What’s a Price Guide Guru?

Es­ti­mated reading time is 8 minutes.

WHAT IN TAR­NA­TION is a Price Guide Guru? Well, it’s a nick­name that I re­ceived in one of the first fan let­ters for my first book, the 1985-1986 Rock Record Album Price Guide. That was—at least philosophically—the first of its kind: a price guide for record col­lec­tors that ac­tu­ally re­flected the re­ality of the cur­rent mar­ket­place! 1

It was the sixth edi­tion in a line of price guides for long-playing records (LPs) from O’­Sul­livan Wood­side Pub­lishers. The ear­lier edi­tions were ti­tled Record Al­bums Price Guide and had been com­piled by two other au­thors, both of whom had left OW.

I used “philo­soph­i­cally” above be­cause the pre­vious edi­tions used a con­trived for­mula based on age to as­sign values to old records. An album was as­signed a value based on its age, not on the cur­rent supply and demand.

My books changed all of that!

With this ar­ticle, I am pro­viding some per­sonal back­ground in­for­ma­tion on how I got the job as the au­thor and ed­itor of these books. For more in­for­ma­tion on my books and price guides in gen­eral, refer to the list at the end of this article.



My first book was the Rock & Roll Record Al­bums Price Guide pub­lished by O’­Sul­livan Wood­side in 1985. The cover re­mains my fave: a staged garage sale at the O’­Sul­li­van’s house using my records and their family.

The grassroots of my calling

In 1985, I was living in Scotts­dale and working as an en­graver at a trophy shop on the other side of Phoenix. Rush-hour traffic in the ’80s was un­gawdly: it took at least ninety min­utes to drive the sev­en­teen miles from home to work on the highway or the nine­teen miles on the city streets.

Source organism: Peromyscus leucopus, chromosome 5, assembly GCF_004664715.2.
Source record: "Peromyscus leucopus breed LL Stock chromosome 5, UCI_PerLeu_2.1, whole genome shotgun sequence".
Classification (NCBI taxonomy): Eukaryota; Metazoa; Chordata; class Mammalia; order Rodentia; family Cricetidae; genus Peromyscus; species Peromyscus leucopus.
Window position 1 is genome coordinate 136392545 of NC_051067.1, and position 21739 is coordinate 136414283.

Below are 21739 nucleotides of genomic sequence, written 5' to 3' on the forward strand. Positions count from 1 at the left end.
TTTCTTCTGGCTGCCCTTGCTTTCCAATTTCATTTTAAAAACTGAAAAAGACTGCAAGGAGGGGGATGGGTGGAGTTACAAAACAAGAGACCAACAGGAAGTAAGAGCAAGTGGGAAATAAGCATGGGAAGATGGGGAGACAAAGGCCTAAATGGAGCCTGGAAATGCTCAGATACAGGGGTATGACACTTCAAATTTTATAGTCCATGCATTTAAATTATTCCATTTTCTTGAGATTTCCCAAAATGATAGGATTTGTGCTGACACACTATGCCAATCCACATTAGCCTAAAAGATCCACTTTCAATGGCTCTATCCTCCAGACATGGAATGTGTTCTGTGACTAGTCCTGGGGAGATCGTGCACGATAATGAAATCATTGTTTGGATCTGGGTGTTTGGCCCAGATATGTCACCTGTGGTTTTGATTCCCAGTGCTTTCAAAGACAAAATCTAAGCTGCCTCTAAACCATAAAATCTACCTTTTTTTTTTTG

To avoid traffic, I stopped at Grass­roots Records, a used record store in Phoenix. The pro­pri­etor was Joe Lindsay, a nice guy in the best sense of that term. Aside from his store, Joe was the co-author of The Com­plete Bea­tles U.S. Record Price Guide with Perry Cox. The first edi­tion of their book had been pub­lished by a local com­pany, O’­Sul­livan Woodside.


My first two books changed the way that records were col­lected everywhere!


By 1985, OW had pub­lished a se­ries of record col­lec­tors price guides by sev­eral au­thors. Their pri­mary au­thor had just quit, leaving the com­pany with a handful of prof­itable copy­rights but no way to make any money from them.

O’­Sul­livan Wood­side had ap­proached Cox and Lindsay about au­thoring the new edi­tions. Perry had too much on his schedule, but Joe thought he could handle his store and the books, so he agreed.



The first edi­tion of The Com­plete Bea­tles U.S. Record Price Guide by Perry Cox and Joe Lindsay was pub­lished by O’­Sul­livan Wood­side in 1983. It has re­mained in print as a Cox title with sev­eral pub­lishers since; it is per­haps the most trusted record col­lec­tors price guide.

And the book was all mine

Joe in­tended to “au­thor” the sixth edi­tion of the Record Album Price Guide with a team of local ex­perts. He asked me to handle all en­tries for ’60s rock, soul, and pop. As that was where the bulk of the in­terest in LP col­lecting was at that time, I was of­fered the most im­por­tant part of the book.

Of course, I accepted.

I looked for­ward with an­tic­i­pa­tion to the changes that I would make to the pre­vious edi­tion, which had been hugely dis­ap­pointing.

There was a saying among record sellers about the in­sanely high values as­signed to common LPs in the OW books: Take the book price, cut it in half, and work down from there.

I did not want the dealers saying that about my con­tri­bu­tions to the new Lindsay edition!

Then things changed: for per­sonal rea­sons, Joe could no longer be in­volved in the book.